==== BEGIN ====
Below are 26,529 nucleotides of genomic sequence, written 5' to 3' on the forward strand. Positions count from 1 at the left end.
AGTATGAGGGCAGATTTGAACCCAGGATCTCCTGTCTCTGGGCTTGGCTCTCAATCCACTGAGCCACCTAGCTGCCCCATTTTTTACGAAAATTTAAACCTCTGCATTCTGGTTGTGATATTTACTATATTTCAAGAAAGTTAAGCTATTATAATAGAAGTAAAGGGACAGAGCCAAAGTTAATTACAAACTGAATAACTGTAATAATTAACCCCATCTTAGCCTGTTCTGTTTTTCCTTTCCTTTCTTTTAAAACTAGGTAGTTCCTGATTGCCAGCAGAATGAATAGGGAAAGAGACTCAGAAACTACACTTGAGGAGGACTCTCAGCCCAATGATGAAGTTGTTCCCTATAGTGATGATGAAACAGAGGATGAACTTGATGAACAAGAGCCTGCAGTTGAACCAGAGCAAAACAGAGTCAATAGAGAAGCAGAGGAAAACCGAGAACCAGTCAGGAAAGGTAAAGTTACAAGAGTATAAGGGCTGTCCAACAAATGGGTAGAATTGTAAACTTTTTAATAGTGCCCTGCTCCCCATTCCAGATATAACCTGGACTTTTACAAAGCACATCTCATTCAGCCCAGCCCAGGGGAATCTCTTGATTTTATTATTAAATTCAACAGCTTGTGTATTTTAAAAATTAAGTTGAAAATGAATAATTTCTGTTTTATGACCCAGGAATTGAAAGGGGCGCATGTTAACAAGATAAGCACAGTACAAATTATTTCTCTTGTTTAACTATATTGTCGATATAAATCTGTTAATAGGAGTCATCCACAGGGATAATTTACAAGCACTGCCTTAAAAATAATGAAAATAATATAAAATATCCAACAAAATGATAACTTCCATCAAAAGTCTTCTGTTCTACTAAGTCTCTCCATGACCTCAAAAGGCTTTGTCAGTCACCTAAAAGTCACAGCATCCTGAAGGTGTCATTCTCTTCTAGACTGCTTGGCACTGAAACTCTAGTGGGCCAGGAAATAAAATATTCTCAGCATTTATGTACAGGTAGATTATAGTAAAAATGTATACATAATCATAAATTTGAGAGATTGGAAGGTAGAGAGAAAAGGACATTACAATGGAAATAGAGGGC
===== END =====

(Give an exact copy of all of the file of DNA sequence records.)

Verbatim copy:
Below are 26,529 nucleotides of genomic sequence, written 5' to 3' on the forward strand. Positions count from 1 at the left end.
AGTATGAGGGCAGATTTGAACCCAGGATCTCCTGTCTCTGGGCTTGGCTCTCAATCCACTGAGCCACCTAGCTGCCCCATTTTTTACGAAAATTTAAACCTCTGCATTCTGGTTGTGATATTTACTATATTTCAAGAAAGTTAAGCTATTATAATAGAAGTAAAGGGACAGAGCCAAAGTTAATTACAAACTGAATAACTGTAATAATTAACCCCATCTTAGCCTGTTCTGTTTTTCCTTTCCTTTCTTTTAAAACTAGGTAGTTCCTGATTGCCAGCAGAATGAATAGGGAAAGAGACTCAGAAACTACACTTGAGGAGGACTCTCAGCCCAATGATGAAGTTGTTCCCTATAGTGATGATGAAACAGAGGATGAACTTGATGAACAAGAGCCTGCAGTTGAACCAGAGCAAAACAGAGTCAATAGAGAAGCAGAGGAAAACCGAGAACCAGTCAGGAAAGGTAAAGTTACAAGAGTATAAGGGCTGTCCAACAAATGGGTAGAATTGTAAACTTTTTAATAGTGCCCTGCTCCCCATTCCAGATATAACCTGGACTTTTACAAAGCACATCTCATTCAGCCCAGCCCAGGGGAATCTCTTGATTTTATTATTAAATTCAACAGCTTGTGTATTTTAAAAATTAAGTTGAAAATGAATAATTTCTGTTTTATGACCCAGGAATTGAAAGGGGCGCATGTTAACAAGATAAGCACAGTACAAATTATTTCTCTTGTTTAACTATATTGTCGATATAAATCTGTTAATAGGAGTCATCCACAGGGATAATTTACAAGCACTGCCTTAAAAATAATGAAAATAATATAAAATATCCAACAAAATGATAACTTCCATCAAAAGTCTTCTGTTCTACTAAGTCTCTCCATGACCTCAAAAGGCTTTGTCAGTCACCTAAAAGTCACAGCATCCTGAAGGTGTCATTCTCTTCTAGACTGCTTGGCACTGAAACTCTAGTGGGCCAGGAAATAAAATATTCTCAGCATTTATGTACAGGTAGATTATAGTAAAAATGTATACATAATCATAAATTTGAGAGATTGGAAGGTAGAGAGAAAAGGACATTACAATGGAAATAGAGGGC